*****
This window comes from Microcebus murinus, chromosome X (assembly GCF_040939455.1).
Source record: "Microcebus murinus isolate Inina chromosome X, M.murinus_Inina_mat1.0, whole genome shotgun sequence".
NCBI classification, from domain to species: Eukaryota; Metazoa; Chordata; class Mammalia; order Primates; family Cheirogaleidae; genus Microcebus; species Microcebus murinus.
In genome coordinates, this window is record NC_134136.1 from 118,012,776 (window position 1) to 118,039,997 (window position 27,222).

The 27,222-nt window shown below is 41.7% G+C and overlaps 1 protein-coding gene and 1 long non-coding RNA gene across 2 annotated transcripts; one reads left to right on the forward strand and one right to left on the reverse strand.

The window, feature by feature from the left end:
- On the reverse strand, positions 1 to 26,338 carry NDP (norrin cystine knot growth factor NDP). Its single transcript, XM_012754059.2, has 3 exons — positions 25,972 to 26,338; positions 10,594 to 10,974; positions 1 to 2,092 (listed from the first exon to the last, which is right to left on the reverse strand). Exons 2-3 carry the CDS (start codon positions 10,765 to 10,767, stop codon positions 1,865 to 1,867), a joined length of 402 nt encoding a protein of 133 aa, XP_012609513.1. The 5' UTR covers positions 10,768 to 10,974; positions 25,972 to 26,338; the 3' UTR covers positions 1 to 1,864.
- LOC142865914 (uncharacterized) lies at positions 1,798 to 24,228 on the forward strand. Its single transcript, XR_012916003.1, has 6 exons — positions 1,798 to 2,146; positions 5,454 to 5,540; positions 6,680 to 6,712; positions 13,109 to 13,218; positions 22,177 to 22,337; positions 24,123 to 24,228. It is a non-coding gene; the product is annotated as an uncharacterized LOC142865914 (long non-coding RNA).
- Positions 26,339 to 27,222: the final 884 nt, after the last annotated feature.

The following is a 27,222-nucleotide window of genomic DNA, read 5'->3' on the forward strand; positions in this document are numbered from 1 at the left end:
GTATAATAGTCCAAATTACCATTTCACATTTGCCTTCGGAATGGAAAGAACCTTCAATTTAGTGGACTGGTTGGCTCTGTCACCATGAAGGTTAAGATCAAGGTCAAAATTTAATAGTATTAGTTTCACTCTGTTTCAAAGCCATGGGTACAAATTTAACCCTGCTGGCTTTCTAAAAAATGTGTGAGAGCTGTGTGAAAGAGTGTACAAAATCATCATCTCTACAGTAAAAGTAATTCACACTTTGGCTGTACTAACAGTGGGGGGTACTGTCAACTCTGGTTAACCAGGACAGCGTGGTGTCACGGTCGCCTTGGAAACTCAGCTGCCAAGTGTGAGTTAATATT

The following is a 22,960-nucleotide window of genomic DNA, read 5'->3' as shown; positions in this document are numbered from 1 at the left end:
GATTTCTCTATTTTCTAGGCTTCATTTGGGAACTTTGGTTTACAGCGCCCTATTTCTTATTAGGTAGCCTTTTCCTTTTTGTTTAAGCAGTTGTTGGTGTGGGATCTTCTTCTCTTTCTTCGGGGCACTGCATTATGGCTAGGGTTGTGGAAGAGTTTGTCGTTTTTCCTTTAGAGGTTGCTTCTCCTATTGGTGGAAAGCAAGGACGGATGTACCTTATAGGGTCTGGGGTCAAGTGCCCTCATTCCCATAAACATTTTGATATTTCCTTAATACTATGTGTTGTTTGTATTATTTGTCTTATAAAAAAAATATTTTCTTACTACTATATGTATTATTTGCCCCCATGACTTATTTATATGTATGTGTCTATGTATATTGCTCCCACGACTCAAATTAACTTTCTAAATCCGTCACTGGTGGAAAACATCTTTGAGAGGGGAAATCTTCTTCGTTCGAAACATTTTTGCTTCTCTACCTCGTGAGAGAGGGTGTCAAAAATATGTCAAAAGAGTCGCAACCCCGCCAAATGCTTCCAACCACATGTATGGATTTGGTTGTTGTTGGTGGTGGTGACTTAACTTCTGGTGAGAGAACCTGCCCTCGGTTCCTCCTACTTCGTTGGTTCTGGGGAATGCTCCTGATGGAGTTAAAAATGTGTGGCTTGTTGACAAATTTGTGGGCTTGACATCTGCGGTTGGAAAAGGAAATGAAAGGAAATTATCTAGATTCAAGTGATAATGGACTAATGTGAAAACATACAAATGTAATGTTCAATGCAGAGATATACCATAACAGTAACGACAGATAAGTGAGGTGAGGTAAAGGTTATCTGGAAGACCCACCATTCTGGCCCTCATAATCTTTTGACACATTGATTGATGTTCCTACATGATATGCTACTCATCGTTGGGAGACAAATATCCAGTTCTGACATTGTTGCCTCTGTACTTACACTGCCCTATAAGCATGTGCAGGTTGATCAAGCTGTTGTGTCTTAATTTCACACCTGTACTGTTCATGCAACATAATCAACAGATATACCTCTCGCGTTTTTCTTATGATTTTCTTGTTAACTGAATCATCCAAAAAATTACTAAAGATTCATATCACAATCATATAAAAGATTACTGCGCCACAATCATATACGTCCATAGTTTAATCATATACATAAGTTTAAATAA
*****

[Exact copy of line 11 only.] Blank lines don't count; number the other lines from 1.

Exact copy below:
GTATAATAGTCCAAATTACCATTTCACATTTGCCTTCGGAATGGAAAGAACCTTCAATTTAGTGGACTGGTTGGCTCTGTCACCATGAAGGTTAAGATCAAGGTCAAAATTTAATAGTATTAGTTTCACTCTGTTTCAAAGCCATGGGTACAAATTTAACCCTGCTGGCTTTCTAAAAAATGTGTGAGAGCTGTGTGAAAGAGTGTACAAAATCATCATCTCTACAGTAAAAGTAATTCACACTTTGGCTGTACTAACAGTGGGGGGTACTGTCAACTCTGGTTAACCAGGACAGCGTGGTGTCACGGTCGCCTTGGAAACTCAGCTGCCAAGTGTGAGTTAATATT